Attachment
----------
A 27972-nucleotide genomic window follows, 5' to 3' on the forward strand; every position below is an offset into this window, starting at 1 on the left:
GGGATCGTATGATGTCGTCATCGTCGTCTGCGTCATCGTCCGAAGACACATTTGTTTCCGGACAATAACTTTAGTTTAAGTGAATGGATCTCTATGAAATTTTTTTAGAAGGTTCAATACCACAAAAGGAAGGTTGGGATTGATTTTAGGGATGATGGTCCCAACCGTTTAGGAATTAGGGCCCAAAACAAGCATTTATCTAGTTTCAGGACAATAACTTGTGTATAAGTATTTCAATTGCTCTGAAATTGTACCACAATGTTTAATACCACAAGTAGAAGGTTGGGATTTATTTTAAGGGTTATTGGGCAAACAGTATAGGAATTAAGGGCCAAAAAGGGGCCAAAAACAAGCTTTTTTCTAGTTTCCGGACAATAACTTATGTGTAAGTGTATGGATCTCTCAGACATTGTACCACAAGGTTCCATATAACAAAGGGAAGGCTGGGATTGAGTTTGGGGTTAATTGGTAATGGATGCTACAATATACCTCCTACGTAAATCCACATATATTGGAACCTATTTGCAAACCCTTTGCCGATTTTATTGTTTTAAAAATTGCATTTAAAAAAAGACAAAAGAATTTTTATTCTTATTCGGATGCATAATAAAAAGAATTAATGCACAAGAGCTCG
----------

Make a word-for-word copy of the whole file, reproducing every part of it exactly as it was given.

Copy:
A 27972-nucleotide genomic window follows, 5' to 3' on the forward strand; every position below is an offset into this window, starting at 1 on the left:
GGGATCGTATGATGTCGTCATCGTCGTCTGCGTCATCGTCCGAAGACACATTTGTTTCCGGACAATAACTTTAGTTTAAGTGAATGGATCTCTATGAAATTTTTTTAGAAGGTTCAATACCACAAAAGGAAGGTTGGGATTGATTTTAGGGATGATGGTCCCAACCGTTTAGGAATTAGGGCCCAAAACAAGCATTTATCTAGTTTCAGGACAATAACTTGTGTATAAGTATTTCAATTGCTCTGAAATTGTACCACAATGTTTAATACCACAAGTAGAAGGTTGGGATTTATTTTAAGGGTTATTGGGCAAACAGTATAGGAATTAAGGGCCAAAAAGGGGCCAAAAACAAGCTTTTTTCTAGTTTCCGGACAATAACTTATGTGTAAGTGTATGGATCTCTCAGACATTGTACCACAAGGTTCCATATAACAAAGGGAAGGCTGGGATTGAGTTTGGGGTTAATTGGTAATGGATGCTACAATATACCTCCTACGTAAATCCACATATATTGGAACCTATTTGCAAACCCTTTGCCGATTTTATTGTTTTAAAAATTGCATTTAAAAAAAGACAAAAGAATTTTTATTCTTATTCGGATGCATAATAAAAAGAATTAATGCACAAGAGCTCG